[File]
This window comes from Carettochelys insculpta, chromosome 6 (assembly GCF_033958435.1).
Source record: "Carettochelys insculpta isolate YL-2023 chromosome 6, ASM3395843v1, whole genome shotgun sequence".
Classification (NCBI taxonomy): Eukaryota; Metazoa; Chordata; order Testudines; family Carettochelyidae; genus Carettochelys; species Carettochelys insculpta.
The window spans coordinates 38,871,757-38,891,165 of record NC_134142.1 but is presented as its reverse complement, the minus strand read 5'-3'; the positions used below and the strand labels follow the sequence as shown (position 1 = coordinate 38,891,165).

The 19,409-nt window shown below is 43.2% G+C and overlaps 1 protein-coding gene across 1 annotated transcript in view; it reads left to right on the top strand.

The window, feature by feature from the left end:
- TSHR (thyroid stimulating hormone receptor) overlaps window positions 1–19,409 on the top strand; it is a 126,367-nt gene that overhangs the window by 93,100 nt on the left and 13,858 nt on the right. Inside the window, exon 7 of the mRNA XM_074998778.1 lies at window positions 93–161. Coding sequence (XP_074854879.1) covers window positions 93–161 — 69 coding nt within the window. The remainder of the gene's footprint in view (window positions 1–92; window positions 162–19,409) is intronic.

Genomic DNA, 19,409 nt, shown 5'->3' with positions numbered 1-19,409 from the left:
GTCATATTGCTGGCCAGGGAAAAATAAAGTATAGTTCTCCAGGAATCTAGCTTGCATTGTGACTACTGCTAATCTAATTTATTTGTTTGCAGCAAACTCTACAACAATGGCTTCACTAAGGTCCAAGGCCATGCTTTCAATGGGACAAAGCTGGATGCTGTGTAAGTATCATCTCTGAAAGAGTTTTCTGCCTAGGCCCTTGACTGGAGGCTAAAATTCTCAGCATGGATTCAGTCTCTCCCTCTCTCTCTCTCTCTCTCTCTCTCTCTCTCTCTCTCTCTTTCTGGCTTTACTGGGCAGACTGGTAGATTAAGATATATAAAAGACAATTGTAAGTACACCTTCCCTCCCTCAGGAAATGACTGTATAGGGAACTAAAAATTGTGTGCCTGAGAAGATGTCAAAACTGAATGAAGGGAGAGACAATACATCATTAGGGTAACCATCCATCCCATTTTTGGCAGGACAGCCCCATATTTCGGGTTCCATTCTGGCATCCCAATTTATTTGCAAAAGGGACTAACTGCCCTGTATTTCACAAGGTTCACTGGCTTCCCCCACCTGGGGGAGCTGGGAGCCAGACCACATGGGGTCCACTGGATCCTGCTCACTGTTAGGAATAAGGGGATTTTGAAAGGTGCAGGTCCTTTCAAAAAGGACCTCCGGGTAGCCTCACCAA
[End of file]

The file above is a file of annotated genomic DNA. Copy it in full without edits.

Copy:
This window comes from Carettochelys insculpta, chromosome 6 (assembly GCF_033958435.1).
Source record: "Carettochelys insculpta isolate YL-2023 chromosome 6, ASM3395843v1, whole genome shotgun sequence".
Classification (NCBI taxonomy): Eukaryota; Metazoa; Chordata; order Testudines; family Carettochelyidae; genus Carettochelys; species Carettochelys insculpta.
The window spans coordinates 38,871,757-38,891,165 of record NC_134142.1 but is presented as its reverse complement, the minus strand read 5'-3'; the positions used below and the strand labels follow the sequence as shown (position 1 = coordinate 38,891,165).

The 19,409-nt window shown below is 43.2% G+C and overlaps 1 protein-coding gene across 1 annotated transcript in view; it reads left to right on the top strand.

The window, feature by feature from the left end:
- TSHR (thyroid stimulating hormone receptor) overlaps window positions 1–19,409 on the top strand; it is a 126,367-nt gene that overhangs the window by 93,100 nt on the left and 13,858 nt on the right. Inside the window, exon 7 of the mRNA XM_074998778.1 lies at window positions 93–161. Coding sequence (XP_074854879.1) covers window positions 93–161 — 69 coding nt within the window. The remainder of the gene's footprint in view (window positions 1–92; window positions 162–19,409) is intronic.

Genomic DNA, 19,409 nt, shown 5'->3' with positions numbered 1-19,409 from the left:
GTCATATTGCTGGCCAGGGAAAAATAAAGTATAGTTCTCCAGGAATCTAGCTTGCATTGTGACTACTGCTAATCTAATTTATTTGTTTGCAGCAAACTCTACAACAATGGCTTCACTAAGGTCCAAGGCCATGCTTTCAATGGGACAAAGCTGGATGCTGTGTAAGTATCATCTCTGAAAGAGTTTTCTGCCTAGGCCCTTGACTGGAGGCTAAAATTCTCAGCATGGATTCAGTCTCTCCCTCTCTCTCTCTCTCTCTCTCTCTCTCTCTCTCTCTCTCTTTCTGGCTTTACTGGGCAGACTGGTAGATTAAGATATATAAAAGACAATTGTAAGTACACCTTCCCTCCCTCAGGAAATGACTGTATAGGGAACTAAAAATTGTGTGCCTGAGAAGATGTCAAAACTGAATGAAGGGAGAGACAATACATCATTAGGGTAACCATCCATCCCATTTTTGGCAGGACAGCCCCATATTTCGGGTTCCATTCTGGCATCCCAATTTATTTGCAAAAGGGACTAACTGCCCTGTATTTCACAAGGTTCACTGGCTTCCCCCACCTGGGGGAGCTGGGAGCCAGACCACATGGGGTCCACTGGATCCTGCTCACTGTTAGGAATAAGGGGATTTTGAAAGGTGCAGGTCCTTTCAAAAAGGACCTCCGGGTAGCCTCACCAA